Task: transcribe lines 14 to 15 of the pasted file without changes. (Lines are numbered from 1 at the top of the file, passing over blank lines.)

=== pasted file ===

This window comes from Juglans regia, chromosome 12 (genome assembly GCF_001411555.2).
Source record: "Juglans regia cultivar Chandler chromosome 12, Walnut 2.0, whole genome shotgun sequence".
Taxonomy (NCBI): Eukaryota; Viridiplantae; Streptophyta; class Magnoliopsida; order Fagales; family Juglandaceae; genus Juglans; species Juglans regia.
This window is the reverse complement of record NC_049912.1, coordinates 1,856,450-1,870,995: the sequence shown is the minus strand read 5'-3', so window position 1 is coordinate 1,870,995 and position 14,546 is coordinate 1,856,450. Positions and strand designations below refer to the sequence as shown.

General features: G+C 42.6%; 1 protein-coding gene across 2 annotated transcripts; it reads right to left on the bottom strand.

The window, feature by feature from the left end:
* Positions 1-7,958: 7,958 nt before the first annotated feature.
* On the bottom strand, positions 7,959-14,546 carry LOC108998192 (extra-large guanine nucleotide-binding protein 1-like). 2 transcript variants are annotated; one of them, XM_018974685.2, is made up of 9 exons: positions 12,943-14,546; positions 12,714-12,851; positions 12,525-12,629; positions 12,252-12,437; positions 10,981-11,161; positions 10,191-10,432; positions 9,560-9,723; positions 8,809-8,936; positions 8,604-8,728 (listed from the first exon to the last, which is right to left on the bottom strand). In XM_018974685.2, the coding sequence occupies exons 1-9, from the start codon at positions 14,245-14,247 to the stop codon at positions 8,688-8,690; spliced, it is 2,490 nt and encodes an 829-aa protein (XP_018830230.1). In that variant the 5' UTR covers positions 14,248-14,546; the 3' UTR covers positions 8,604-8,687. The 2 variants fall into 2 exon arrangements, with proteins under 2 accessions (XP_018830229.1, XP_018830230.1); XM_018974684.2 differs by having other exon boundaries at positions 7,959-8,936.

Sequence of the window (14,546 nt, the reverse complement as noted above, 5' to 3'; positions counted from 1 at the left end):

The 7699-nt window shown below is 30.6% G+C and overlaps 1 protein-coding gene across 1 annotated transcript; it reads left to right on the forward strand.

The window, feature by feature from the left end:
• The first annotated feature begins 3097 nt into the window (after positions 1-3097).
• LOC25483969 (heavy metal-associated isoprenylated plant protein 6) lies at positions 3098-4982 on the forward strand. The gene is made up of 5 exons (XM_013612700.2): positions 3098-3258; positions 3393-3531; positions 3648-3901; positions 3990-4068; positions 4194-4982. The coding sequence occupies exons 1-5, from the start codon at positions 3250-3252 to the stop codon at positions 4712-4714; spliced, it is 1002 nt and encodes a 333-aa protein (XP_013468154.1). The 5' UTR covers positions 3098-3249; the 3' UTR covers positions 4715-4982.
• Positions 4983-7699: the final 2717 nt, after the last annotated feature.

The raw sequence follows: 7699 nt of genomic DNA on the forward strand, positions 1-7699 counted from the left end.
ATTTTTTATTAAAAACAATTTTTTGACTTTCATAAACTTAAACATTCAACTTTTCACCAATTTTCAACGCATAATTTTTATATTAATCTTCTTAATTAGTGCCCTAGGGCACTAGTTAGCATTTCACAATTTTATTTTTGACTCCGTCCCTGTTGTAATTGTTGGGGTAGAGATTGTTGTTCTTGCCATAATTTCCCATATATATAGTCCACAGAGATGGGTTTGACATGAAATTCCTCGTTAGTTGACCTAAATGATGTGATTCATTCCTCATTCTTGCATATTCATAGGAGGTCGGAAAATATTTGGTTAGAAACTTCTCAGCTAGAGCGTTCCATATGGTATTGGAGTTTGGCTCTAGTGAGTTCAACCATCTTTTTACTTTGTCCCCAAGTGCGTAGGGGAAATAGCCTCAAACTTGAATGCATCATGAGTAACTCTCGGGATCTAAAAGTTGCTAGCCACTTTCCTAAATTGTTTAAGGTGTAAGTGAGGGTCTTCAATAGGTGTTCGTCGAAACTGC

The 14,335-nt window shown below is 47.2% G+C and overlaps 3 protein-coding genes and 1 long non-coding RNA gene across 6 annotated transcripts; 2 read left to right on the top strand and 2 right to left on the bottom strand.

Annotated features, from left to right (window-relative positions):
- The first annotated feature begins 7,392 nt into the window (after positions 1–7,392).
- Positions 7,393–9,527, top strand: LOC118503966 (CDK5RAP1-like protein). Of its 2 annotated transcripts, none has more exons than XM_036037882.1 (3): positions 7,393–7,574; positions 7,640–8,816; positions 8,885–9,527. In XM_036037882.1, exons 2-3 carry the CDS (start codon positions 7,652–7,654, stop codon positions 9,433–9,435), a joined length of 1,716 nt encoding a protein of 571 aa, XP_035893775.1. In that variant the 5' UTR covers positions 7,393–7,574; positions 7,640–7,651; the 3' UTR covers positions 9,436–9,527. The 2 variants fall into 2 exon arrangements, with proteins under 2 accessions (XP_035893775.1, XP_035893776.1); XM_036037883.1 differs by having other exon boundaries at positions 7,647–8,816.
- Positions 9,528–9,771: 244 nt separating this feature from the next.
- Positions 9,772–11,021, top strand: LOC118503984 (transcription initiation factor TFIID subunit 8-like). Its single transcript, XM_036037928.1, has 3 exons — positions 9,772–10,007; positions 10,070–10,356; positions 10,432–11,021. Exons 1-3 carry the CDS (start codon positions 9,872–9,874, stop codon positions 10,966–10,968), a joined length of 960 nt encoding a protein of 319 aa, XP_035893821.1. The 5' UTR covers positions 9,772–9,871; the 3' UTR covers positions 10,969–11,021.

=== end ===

• Positions 4983-7699: the final 2717 nt, after the last annotated feature.

The raw sequence follows: 7699 nt of genomic DNA on the forward strand, positions 1-7699 counted from the left end.